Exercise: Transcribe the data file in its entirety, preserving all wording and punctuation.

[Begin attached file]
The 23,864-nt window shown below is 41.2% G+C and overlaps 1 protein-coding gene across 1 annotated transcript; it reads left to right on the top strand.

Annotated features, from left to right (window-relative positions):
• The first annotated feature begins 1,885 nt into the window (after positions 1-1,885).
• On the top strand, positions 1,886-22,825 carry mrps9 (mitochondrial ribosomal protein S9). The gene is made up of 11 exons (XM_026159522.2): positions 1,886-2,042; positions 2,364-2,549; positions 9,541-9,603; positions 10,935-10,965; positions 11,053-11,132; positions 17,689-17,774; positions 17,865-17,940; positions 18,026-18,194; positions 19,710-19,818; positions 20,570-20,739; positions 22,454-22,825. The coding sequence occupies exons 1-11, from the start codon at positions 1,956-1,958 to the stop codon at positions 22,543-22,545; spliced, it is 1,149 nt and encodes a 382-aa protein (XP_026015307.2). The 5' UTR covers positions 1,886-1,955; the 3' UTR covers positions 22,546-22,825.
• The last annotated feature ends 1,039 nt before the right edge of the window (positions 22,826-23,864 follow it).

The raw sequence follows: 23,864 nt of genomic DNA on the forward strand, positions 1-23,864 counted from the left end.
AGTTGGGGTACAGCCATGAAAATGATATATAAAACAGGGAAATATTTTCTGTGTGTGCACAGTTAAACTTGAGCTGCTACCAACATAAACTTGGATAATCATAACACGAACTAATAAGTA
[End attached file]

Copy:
The 23,864-nt window shown below is 41.2% G+C and overlaps 1 protein-coding gene across 1 annotated transcript; it reads left to right on the top strand.

Annotated features, from left to right (window-relative positions):
• The first annotated feature begins 1,885 nt into the window (after positions 1-1,885).
• On the top strand, positions 1,886-22,825 carry mrps9 (mitochondrial ribosomal protein S9). The gene is made up of 11 exons (XM_026159522.2): positions 1,886-2,042; positions 2,364-2,549; positions 9,541-9,603; positions 10,935-10,965; positions 11,053-11,132; positions 17,689-17,774; positions 17,865-17,940; positions 18,026-18,194; positions 19,710-19,818; positions 20,570-20,739; positions 22,454-22,825. The coding sequence occupies exons 1-11, from the start codon at positions 1,956-1,958 to the stop codon at positions 22,543-22,545; spliced, it is 1,149 nt and encodes a 382-aa protein (XP_026015307.2). The 5' UTR covers positions 1,886-1,955; the 3' UTR covers positions 22,546-22,825.
• The last annotated feature ends 1,039 nt before the right edge of the window (positions 22,826-23,864 follow it).

The raw sequence follows: 23,864 nt of genomic DNA on the forward strand, positions 1-23,864 counted from the left end.
AGTTGGGGTACAGCCATGAAAATGATATATAAAACAGGGAAATATTTTCTGTGTGTGCACAGTTAAACTTGAGCTGCTACCAACATAAACTTGGATAATCATAACACGAACTAATAAGTA